These unique properties of sulfasalazine and its differences from other 5-aminosalicylic acid congeners prompted us to choose sulfasalazine in our study to prevent ARID. As ARID mainly results from irritation and inflammation of the gut, we have got promising results by using sulfasalazine to reduce the incidence of the same. Grade II or higher grade diarrhea were significantly less in the sulfasalazine arm and the findings were validated statistically. Sulfasalazine is a cheap and effective method to reduce the incidence of ARID. The patients are on routine follow-up to assess any change in disease response and late toxicity profiles as well.

In conclusion, our analysis reveals that administration of sulfasalazine reduces lower gastrointestinal toxicity of pelvic radiation and concurrent chemotherapy. Further clinical trials with greater number of patients will be of value for investigators who want to reduce treatment toxicity as an endpoint in concurrent pelvic chemoradiotherapy.

 
  References Top

1.Rose PG, Bundy BN, Watkins EB, Thigpen JP, Deppe G, Maiman MA, et al. Concurrent cisplatin-based radiotherapy and chemotherapy for locally advanced cervical cancer. N Engl J Med 1999;340:1144-53.  Back to cited text no. 1
    
2.Whitney CW, Sause W, Bundy BN, Malfetano JH, Hannigan EV, Fowler WC Jr, et al. Randomized comparison of fluorouracil plus cisplatin versus hydroxyurea as an adjunct to radiation therapy in stages IIB-IVA carcinoma of cervix with negative para-aortic lymph nodes: A Gynecologic Oncology Group and Southwest Oncology Group study. J Clin Oncol 1999;17:1339-48.  Back to cited text no. 2
    
3.Saclarides TJ. Radiation injuries of the gastrointestinal tract. Surg Clin North Am 1997;77:261-8.  Back to cited text no. 3
    
4.Crook J, Esche BA. Genital tract, uterine cervix. In: Cox JD, editor. Moss' Radiation Oncology Rationale, Techniques, Results. 7 th ed. St. Louis: Mosby; 1994. p. 655-656.  Back to cited text no. 4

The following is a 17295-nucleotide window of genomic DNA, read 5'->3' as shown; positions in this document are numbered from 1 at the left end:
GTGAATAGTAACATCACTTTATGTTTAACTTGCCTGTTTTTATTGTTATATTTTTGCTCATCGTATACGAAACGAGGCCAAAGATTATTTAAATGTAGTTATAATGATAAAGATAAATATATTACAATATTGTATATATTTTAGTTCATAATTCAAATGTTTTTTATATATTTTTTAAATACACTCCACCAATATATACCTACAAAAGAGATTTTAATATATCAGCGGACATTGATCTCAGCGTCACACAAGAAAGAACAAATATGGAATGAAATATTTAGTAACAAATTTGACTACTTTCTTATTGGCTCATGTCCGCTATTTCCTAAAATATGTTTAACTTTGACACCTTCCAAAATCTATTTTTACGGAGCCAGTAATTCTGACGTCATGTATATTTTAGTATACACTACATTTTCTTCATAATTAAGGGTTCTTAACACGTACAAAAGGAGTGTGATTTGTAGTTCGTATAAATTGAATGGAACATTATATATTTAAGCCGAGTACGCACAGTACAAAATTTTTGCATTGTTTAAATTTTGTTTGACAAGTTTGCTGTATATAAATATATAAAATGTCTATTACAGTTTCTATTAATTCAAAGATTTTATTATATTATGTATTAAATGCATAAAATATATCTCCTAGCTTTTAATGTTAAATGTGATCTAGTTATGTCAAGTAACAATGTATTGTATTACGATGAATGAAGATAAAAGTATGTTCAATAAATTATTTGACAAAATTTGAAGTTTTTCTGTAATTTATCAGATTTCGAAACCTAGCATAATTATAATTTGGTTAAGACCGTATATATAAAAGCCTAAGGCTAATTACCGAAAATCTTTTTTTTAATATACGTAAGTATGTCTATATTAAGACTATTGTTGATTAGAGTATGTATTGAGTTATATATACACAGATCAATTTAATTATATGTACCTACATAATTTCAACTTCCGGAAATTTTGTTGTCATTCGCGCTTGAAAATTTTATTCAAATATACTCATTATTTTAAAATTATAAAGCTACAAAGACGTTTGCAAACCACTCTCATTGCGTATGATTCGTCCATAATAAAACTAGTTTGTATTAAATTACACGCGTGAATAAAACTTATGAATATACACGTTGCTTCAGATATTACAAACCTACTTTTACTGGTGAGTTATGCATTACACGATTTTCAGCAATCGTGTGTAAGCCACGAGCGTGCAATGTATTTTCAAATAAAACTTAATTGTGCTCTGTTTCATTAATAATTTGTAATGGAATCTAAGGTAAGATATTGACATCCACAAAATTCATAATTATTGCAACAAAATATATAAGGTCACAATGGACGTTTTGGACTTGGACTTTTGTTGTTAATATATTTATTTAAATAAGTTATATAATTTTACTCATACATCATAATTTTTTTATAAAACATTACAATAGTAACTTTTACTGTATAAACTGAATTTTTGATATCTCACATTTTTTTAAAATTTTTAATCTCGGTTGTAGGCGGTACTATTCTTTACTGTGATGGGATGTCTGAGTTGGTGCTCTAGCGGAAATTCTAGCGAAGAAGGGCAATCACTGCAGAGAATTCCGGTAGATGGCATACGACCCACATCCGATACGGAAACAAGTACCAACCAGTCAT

5.Peters LJ. Radiation therapy tolerance limits. For one or for all?-Janeway Lecture. Cancer 1996;77:2379-85.  Back to cited text no. 5
    
6.Resbeut M, Marteau P, Cowen D, Richaud P, Bourdin S, Dubois JB, et al. A randomized double blind placebo controlled multicenter study of mesalazine for the prevention of acute radiation enteritis. Radiother Oncol 1997;44:59-63.  Back to cited text no. 6
    
7.Herbert SH, Curran WJ Jr, Solin LJ, Stafford PM, Lanciano RM, Hanks GE. Decreasing gastrointestinal morbidity with the use of small bowel contrast during treatment planning for pelvic irradiation. Int J Radiat Oncol Biol Phys 1991;20:835-42.  Back to cited text no. 7
    
8.Adli M, Mayr NA, Kaiser HS, Skwarchuk MW, Meeks SL, Mardirossian G, et al. Does prone positioning reduce small bowel dose in pelvic irradiation with intensity-modulated radiotherapy for gynecologic cancer? Int J Radiat Oncol Biol Phys 2003;57:230-8.  Back to cited text no. 8
    
9.Jawetz E. Sulphonamides and trimethoprim. In: Katzung BG, editor. Basic and Clinical Pharmacology. 6 th ed. Norwalk: Appleton and Lange; 1995. p. 716-722.  Back to cited text no. 9
    
10.Mennie AT, Dalley VM, Dinneen LC, Collier HO. Treatment of radiation-induced gastrointestinal distress with acetylsalicylate. Lancet 1975;2:942-3.  Back to cited text no. 10
    
11.Martenson JA Jr, Hyland G, Moertel CG, Mailliard JA, O'Fallon JR, Collins RT, et al. Olsalazine is contraindicated during pelvic radiation therapy: Results of a double-blind, randomized trial. Int J Radiat Oncol Biol Phys 1996;35:299-303.  Back to cited text no. 11
    
12.Rauch K, Weilland H. Therapy of radiogenic colitis with salicylazosulfapyridine (azusulfidine). Strahlentherapie 1972;143:660-3.  Back to cited text no. 12
    
13.Kiliç D, Egehan I, Özenirler S, Dursun A. Double-blinded, randomized, placebo-controlled study to evaluate the effectiveness of sulphasalazine in preventing acute gastrointestinal complications due to radiotherapy. Radiotherapy and Oncology 2000;57 (2):p. 125-129.  Back to cited text no. 13
    
14.Sandberg-Gertzén H, Järnerot G, Bukhave K, Lauritsen K, Rask-Madsen J. Effect of azodisal sodium and sulphasalazine on ileostomy output of fluid and PGE2 and PGF2 alpha in subjects with a permanent ileostomy. Gut 1986;27:1306-11.  Back to cited text no. 14
    
15.Ahnfelt-Rønne I, Nielsen OH, Christensen A, Langholz E, Binder V, Riis P. Clinical evidence supporting the radical scavenger mechanism of 5-aminosalicylic acid. Gastroenterology 1990;98:1162-9.  Back to cited text no. 15
    


    Figures

  [Figure 1]
 
 
    Tables

  [Table 1], [Table 2], [Table 3]